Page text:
By following the same rationale used to estimate the other parameters, in our model, we can evaluate the best-supported time scale for the colonization of the world. Consideration of only the simulations within the 95% CI leads to an average colonization time of the world of 2,243±227 generations. Under the assumption of a 25-year generation interval, this translates into an estimate of the initial expansion of modern humans from East Africa ~56,063±5,678 years ago. This estimate suggests that humans started expanding shortly before they crossed into Eurasia (an event believed to have occurred ~45,000–75,000 years ago^{12}^{,}^{21}), a long time after the earliest fossil evidence for anatomically modern humans (~160,000–195,000 years ago^{23}^{,}^{24}).

So far, we have focused on individual parameters. Equally important, if not more so, is the global fit of the model with the data. In figure 4*A**,* we present expected coalescence times under the best-supported set of parameters against empirical observations, and, in figure 4*B**,* we report gene diversities (heterozygosities). To obtain the expectation for gene diversities that are commonly used in population genetics, we transformed the mutation rate under SMM to an infinite-allele model (IAM) equivalent. The IAM equivalent mutation rate (μ_{IAM}) here is 2×10^{-4}, which is obtained by assuming an effective size for the entire human population of 10,000 effective individuals. The general fit for both coalescence times and gene diversities is remarkable. It is also noteworthy that the expectations for coalescence times and gene diversities do not decrease linearly with geographic distance. This is due to populations in the middle of the sequence of stepping-stones having higher effective neighborhoods (i.e., they receive more migrants). An important corollary stemming from this nonlinearity is that use of linear regressions on gene diversities^{5} might not allow correct inference of the geographic origin of modern humans.

## Discussion

Over recent years, a near consensus has emerged in favor of a recent single origin of modern humans in East Africa.^{9}^{}^{}^{}^{–}^{13} However, considerable uncertainty clouds any more detailed aspect of human-colonization history. Here, we estimated key parameters of the spread of modern humans, using a model of isolation by distance, which is supported by the observation that genetic diversity decreases smoothly with geographic distance along landmasses from East Africa.^{7}^{,}^{8} Our general model fits remarkably well with the general pattern of empirical data based on 52 populations from the CEPH human genetic–diversity panel genotyped at 783 autosomal microsatellites (fig. 4). Our results point to an expansion of modern humans ~56,000 years ago, from a founding population of 1,000 effective individuals. We further obtained very high population-growth rates within newly colonized demes.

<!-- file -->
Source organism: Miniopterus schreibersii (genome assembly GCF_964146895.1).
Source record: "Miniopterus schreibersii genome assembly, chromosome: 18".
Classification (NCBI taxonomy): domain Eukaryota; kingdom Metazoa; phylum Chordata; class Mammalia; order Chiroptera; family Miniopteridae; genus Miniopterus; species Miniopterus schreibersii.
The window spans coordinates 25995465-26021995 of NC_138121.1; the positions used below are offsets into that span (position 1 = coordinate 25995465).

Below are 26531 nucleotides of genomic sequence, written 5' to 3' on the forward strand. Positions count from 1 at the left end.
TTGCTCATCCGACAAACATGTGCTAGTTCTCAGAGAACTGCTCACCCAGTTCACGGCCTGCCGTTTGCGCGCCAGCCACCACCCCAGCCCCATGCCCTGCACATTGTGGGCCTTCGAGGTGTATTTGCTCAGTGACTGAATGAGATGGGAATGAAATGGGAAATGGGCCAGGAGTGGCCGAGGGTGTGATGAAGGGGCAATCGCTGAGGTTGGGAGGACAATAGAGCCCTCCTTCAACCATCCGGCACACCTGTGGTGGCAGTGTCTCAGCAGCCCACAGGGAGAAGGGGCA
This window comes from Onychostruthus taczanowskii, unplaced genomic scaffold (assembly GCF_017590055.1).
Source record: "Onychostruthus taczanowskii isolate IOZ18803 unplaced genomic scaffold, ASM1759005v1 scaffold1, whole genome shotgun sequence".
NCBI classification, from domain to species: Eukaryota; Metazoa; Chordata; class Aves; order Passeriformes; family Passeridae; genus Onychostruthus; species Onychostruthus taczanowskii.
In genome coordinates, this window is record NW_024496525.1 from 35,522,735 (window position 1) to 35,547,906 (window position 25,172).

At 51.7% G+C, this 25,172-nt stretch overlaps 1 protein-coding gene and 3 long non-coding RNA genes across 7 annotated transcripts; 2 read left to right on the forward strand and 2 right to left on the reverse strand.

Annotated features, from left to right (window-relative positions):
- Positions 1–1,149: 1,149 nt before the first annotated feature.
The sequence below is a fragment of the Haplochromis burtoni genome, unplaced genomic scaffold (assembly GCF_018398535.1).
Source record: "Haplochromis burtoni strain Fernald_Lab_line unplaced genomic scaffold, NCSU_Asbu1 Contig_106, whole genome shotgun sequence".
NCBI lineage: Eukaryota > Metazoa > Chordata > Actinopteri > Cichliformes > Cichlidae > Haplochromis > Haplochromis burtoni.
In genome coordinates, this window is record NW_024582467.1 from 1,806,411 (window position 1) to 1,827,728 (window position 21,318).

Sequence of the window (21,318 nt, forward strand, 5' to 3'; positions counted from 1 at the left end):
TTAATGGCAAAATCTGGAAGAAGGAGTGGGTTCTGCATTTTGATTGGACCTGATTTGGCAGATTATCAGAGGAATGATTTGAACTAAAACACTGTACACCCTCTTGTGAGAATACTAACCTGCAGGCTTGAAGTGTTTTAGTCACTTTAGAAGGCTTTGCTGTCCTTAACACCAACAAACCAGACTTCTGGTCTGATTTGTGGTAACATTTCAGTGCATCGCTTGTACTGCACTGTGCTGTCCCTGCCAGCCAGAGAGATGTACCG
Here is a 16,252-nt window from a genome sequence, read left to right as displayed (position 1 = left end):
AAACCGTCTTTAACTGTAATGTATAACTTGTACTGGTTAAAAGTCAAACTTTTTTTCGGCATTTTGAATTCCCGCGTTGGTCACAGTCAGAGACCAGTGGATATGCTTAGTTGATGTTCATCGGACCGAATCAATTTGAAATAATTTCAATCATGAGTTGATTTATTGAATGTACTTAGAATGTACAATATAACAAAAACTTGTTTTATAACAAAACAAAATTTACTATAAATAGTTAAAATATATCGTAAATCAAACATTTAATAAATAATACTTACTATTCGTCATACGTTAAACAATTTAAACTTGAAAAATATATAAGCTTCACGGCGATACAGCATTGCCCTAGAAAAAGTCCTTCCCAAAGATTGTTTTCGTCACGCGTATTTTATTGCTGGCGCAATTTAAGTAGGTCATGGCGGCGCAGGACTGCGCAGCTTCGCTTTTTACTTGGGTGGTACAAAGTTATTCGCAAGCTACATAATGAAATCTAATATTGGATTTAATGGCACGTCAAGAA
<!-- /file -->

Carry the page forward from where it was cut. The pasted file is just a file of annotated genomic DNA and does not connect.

We estimate an ancestral founding population of 1,064±93 effective individuals. Under the assumption of a 1:3 ratio for effective:census population size,^{22} this would suggest an ancestral population of ~3,000 individuals. Although this value may seem small, it is in line with some of the previous extremely low estimates that were based on autosomal and Y-chromosome microsatellite loci.^{25}^{,}^{26} It is likely that other human populations lived in Africa at the same time but did not contribute to the colonization of the world.^{25}^{,}^{27} Our results thus suggest that the demographic expansion of anatomically modern humans started from a limited geographic area. Such a scenario is compatible with the patterns observed in mtDNA and Y chromosome, where the diversity found outside Africa represents only a fraction of the diversity seen among African haplotypes.^{21}^{,}^{28}

Our results point to very fast growth in newly colonized demes. Our best-supported rates of increase (~0.86±0.08 in a logistic growth model) are at the higher end of available values estimated for human hunter-gatherer populations (0.3<*r*<0.9).^{29}^{}^{–}^{31} It is, however, important to realize that our *r* values affect growth rate only in newly colonized environments. It is likely that the early settlers benefited from extremely favorable conditions, with an essentially unlimited supply of naive prey, as suggested by the catastrophic faunal extinctions that have occurred in the wake of human arrival in previously uninhabited regions of the world.^{32}

Our model predicts a density of 0.22 individuals per square kilometer, well within the 0.01–0.35 range estimated for ancient and modern hunter-gatherer societies.^{31}^{,}^{33}^{,}^{34} The *Km* values representing the product of carrying capacity *K* and the proportion of migrants per population per generation indicate high migration rates, suggesting that ~23% of the individuals moved from one population to another. This figure should be evaluated with circumspection, since its biological interpretation is not straightforward. There are three features in our model that may make our parameter *m* an overestimate of the real migration rate. First, we did not allow for long-distance migration, which would be far more effective at homogenizing demes. Second, we allowed for migration from a deme only when it had reached its carrying capacity. Third, we did not separate migration (the exchange of individuals between demes at carrying capacity) and colonization (movement of individuals to nonsaturated adjacent demes).